Tuesday, April 27, 2010

Strawberry Ice Cream

Two boxes of strawberries in the CSA, sunny 60-degree weekend weather, and it seemed like time to start putting the ice cream maker through its paces again.

(Not strictly true. Jack is generous with his ice-cream-making skill, so we've already had pineapple sorbet, chocolate-peanut butter-marshmallow fluff ice cream, and peppermint ice cream this year. But: first CSA ice cream of spring?)

Jack is currently excited about this no-cook ice cream recipe, which is about as dangerously easy as opening two cans. He says to tell you that we used cream instead of evaporated milk and that it was awesome (which it was).

(What he's not letting on is that we may also have learned, the hard way, the significant differences between sweetened condensed milk and evaporated milk. Though the Internet says you can transmogrify the latter into the former.)

This variant incorporates pureed strawberries and melted chocolate.

Monday, April 26, 2010

Monday Veggietrivia

A couple items of potential interest to local foodies ...

PBS is streaming the entire film Food, Inc. online, but only through Thursday, April 29 [edit: now they say midnight Wednesday].

In Food, Inc., filmmaker Robert Kenner lifts the veil on our nation's food industry, exposing the highly mechanized underbelly that has been hidden from the American consumer ... Featuring interviews with such experts as Eric Schlosser (Fast Food Nation), Michael Pollan (The Omnivore's Dilemma, In Defense of Food: An Eater's Manifesto) along with forward thinking social entrepreneurs like Stonyfield's Gary Hirshberg and Polyface Farms' Joel Salatin, Food, Inc. reveals surprising—and often shocking truths—about what we eat, how it's produced, who we have become as a nation and where we are going from here.

I haven't seen it yet (and I hear that there might not be much new if you've read Fast Food Nation and The Omnivore's Dilemma), but I'm looking forward to watching it. (We may screen it as part of our weekly eat-up-the-dregs-of-the-CSA potluck.)

Via Davis Square Live Journal, a survey about demand for a winter farmer's market in Somerville (editorial comment: which would be awesome!):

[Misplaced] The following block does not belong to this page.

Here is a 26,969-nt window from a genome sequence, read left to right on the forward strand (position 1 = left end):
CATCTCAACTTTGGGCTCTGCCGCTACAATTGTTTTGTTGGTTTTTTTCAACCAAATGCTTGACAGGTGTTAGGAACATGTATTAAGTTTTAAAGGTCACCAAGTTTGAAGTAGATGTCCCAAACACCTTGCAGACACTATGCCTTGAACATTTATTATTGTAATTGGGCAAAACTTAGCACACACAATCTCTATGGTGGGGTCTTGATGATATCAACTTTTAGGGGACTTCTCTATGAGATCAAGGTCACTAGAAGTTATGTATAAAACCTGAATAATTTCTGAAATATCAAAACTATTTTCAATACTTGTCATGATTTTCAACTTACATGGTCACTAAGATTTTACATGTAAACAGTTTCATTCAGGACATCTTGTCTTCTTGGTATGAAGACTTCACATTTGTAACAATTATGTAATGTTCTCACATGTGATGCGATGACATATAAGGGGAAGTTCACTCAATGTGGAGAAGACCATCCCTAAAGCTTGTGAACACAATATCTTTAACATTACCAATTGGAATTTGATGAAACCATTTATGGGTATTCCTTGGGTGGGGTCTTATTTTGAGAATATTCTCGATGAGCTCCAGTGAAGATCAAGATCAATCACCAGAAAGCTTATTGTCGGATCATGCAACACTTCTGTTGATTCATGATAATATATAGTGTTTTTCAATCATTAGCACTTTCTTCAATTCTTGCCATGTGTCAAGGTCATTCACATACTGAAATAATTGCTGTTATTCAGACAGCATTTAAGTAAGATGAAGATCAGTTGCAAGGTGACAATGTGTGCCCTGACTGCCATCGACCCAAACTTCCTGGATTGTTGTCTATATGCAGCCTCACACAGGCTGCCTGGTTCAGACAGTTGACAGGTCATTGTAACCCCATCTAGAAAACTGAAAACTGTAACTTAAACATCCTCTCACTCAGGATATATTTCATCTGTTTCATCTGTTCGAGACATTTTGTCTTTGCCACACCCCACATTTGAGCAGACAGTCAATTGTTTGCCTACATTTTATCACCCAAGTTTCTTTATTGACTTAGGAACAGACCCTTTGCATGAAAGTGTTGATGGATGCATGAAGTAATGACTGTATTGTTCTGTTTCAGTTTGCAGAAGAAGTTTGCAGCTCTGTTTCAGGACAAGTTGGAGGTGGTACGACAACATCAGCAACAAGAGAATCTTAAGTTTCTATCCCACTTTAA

On behalf of Mayor Curtatone, Shape Up Somerville is working with community partners and local farms to develop and launch a winter farmers’ market during the 2010-2011 season. We need your help to develop the best market possible!

The Shape Up Somerville Steering Committee winter market working group has developed a short survey to measure consumer demand for a Somerville winter market. Please take a few minutes to complete this short survey and help spread the word by sharing it with your networks.

Sunday, April 25, 2010

Cambodian Vegetable Curry

Once again posed the problem of green beans and potatoes, we made a simplified, vegetarian version of this Cambodian vegetable and chicken curry.

Other farm share items tossed in: carrots, kale, sweet potato.

Non-farm-share additions: squash, peppers, tofu cubes.

Footnote on the Epicurious recipe: The recipe calls for making a paste of lemongrass and chiles (among other things) and then later adding jarred red curry paste. The red curry paste I use is made of lemongrass and chiles (among other things), so I think you can guess my shortcut.

Tuesday, April 20, 2010

Grapefruit Brulee

Mamas, don't let your babies grow up to be pyromaniacs.

Jack has a new toy, which he is applying to farm share produce (photos 1-3), discounted Easter candy (4), and frankly, everything else in the kitchen.

We don't usually cook meat at the co-op, so solely for literary interest do I pass on this recipe for Blowtorch Prime Rib Roast, which apparently inspired the torch's purchase.

Jack also recommends this ChefTalk thread for discussion of blowtorch best practices.

Sunday, April 18, 2010

Minestrone for All Seasons

We've already discussed how we make a minestrone around here (hint: recklessly), so I'm just here to argue that a hearty vegetable soup is as good in April as it is in November. (Particularly on a 40-degrees and rainy long weekend.)

Our formula this time was aromatics (onions, parsnips, carrots, garlic) + long-cooking vegetables (potatoes, sweet potato, kale) + broth and canned tomatoes + quick-cooking vegetables and add-ins (green beans, parsley, canned red and white kidney beans, fried tofu cubes, Asiago cheese).